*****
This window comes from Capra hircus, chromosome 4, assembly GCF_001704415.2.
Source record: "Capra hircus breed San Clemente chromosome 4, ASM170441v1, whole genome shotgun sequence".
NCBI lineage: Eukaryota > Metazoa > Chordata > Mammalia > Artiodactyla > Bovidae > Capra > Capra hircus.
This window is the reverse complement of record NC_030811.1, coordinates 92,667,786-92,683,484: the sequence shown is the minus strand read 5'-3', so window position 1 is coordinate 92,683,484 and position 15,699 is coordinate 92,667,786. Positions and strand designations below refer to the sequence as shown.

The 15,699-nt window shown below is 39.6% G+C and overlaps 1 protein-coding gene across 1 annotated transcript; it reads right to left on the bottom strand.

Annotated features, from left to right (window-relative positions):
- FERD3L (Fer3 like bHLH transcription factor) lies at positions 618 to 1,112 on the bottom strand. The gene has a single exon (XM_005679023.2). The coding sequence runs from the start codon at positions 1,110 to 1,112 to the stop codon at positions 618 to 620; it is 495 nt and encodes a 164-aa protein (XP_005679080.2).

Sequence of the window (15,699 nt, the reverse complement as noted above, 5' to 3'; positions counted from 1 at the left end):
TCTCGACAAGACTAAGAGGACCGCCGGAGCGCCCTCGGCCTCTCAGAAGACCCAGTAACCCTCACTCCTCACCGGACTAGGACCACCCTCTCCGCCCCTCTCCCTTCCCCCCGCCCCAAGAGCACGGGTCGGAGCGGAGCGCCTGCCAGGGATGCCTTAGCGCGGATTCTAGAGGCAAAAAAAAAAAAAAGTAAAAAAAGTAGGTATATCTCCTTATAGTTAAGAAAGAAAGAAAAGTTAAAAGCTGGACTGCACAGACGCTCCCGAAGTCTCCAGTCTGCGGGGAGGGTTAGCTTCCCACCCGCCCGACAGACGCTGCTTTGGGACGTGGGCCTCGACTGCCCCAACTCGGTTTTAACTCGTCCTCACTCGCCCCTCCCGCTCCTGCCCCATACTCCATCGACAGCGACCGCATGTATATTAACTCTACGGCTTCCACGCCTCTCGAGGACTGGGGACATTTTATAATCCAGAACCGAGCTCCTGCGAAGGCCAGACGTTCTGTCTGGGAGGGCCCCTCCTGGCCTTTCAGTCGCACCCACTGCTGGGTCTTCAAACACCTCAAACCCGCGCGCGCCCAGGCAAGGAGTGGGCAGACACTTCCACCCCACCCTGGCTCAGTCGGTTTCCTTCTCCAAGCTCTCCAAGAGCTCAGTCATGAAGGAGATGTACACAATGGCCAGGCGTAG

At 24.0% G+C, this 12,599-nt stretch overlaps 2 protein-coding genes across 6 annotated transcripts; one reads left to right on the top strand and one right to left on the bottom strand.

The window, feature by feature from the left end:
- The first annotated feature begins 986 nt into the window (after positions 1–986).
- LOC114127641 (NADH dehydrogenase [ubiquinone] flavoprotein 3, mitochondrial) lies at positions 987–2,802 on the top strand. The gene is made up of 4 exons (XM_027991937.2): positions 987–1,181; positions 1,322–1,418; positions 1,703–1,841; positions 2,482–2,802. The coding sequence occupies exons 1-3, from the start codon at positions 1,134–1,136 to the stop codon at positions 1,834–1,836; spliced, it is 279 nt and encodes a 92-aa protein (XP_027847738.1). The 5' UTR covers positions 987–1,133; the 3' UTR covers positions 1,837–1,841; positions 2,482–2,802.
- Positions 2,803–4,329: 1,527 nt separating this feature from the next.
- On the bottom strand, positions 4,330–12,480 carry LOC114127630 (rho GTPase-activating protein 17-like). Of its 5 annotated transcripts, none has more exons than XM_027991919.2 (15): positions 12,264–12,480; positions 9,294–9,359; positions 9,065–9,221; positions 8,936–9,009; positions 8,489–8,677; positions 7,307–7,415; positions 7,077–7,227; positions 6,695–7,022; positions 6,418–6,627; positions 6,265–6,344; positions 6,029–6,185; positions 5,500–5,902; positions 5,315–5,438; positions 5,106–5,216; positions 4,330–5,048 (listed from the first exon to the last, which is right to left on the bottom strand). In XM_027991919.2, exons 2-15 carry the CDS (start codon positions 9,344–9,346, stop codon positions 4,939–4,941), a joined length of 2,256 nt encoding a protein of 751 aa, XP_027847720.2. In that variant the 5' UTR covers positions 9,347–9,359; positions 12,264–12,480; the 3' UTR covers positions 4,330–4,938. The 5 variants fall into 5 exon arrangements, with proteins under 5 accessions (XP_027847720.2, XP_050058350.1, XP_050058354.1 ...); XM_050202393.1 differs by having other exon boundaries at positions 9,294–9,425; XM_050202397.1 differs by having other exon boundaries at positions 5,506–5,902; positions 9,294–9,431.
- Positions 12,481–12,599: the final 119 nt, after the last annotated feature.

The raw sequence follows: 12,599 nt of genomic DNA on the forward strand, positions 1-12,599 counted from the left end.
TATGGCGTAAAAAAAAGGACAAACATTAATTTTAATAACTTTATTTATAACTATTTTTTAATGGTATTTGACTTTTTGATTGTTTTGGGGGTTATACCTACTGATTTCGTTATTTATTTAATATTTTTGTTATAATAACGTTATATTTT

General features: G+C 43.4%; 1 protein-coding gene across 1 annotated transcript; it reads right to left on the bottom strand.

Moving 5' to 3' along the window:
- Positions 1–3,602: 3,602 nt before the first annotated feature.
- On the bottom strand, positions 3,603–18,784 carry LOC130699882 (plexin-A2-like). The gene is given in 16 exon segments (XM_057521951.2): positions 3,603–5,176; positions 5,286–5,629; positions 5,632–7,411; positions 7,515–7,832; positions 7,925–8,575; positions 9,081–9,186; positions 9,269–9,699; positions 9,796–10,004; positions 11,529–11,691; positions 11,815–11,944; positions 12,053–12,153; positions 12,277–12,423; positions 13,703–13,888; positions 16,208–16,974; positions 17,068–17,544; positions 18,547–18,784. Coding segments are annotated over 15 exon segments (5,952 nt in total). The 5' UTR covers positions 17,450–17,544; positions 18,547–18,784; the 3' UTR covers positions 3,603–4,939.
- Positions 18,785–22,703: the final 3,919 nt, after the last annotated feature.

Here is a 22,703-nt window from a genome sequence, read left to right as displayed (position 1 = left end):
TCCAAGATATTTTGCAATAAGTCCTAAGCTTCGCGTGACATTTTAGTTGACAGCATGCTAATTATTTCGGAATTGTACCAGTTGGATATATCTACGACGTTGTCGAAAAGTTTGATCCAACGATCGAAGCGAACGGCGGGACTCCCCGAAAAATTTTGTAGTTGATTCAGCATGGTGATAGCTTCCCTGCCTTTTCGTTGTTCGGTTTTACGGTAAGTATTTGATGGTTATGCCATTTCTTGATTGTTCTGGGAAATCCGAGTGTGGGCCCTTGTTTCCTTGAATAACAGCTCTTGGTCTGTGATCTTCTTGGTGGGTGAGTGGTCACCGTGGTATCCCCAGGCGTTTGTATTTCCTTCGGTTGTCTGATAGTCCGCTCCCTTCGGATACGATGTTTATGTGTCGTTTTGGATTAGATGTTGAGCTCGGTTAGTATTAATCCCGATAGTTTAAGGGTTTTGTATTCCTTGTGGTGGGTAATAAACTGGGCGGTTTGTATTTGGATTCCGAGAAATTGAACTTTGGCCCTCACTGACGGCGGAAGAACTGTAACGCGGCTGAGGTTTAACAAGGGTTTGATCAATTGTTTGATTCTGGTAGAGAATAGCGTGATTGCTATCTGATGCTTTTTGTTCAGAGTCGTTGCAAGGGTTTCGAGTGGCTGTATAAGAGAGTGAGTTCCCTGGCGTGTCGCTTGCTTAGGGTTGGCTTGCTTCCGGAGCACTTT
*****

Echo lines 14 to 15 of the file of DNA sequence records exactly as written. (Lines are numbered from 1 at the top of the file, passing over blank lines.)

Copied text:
- Positions 2,803–4,329: 1,527 nt separating this feature from the next.
- On the bottom strand, positions 4,330–12,480 carry LOC114127630 (rho GTPase-activating protein 17-like). Of its 5 annotated transcripts, none has more exons than XM_027991919.2 (15): positions 12,264–12,480; positions 9,294–9,359; positions 9,065–9,221; positions 8,936–9,009; positions 8,489–8,677; positions 7,307–7,415; positions 7,077–7,227; positions 6,695–7,022; positions 6,418–6,627; positions 6,265–6,344; positions 6,029–6,185; positions 5,500–5,902; positions 5,315–5,438; positions 5,106–5,216; positions 4,330–5,048 (listed from the first exon to the last, which is right to left on the bottom strand). In XM_027991919.2, exons 2-15 carry the CDS (start codon positions 9,344–9,346, stop codon positions 4,939–4,941), a joined length of 2,256 nt encoding a protein of 751 aa, XP_027847720.2. In that variant the 5' UTR covers positions 9,347–9,359; positions 12,264–12,480; the 3' UTR covers positions 4,330–4,938. The 5 variants fall into 5 exon arrangements, with proteins under 5 accessions (XP_027847720.2, XP_050058350.1, XP_050058354.1 ...); XM_050202393.1 differs by having other exon boundaries at positions 9,294–9,425; XM_050202397.1 differs by having other exon boundaries at positions 5,506–5,902; positions 9,294–9,431.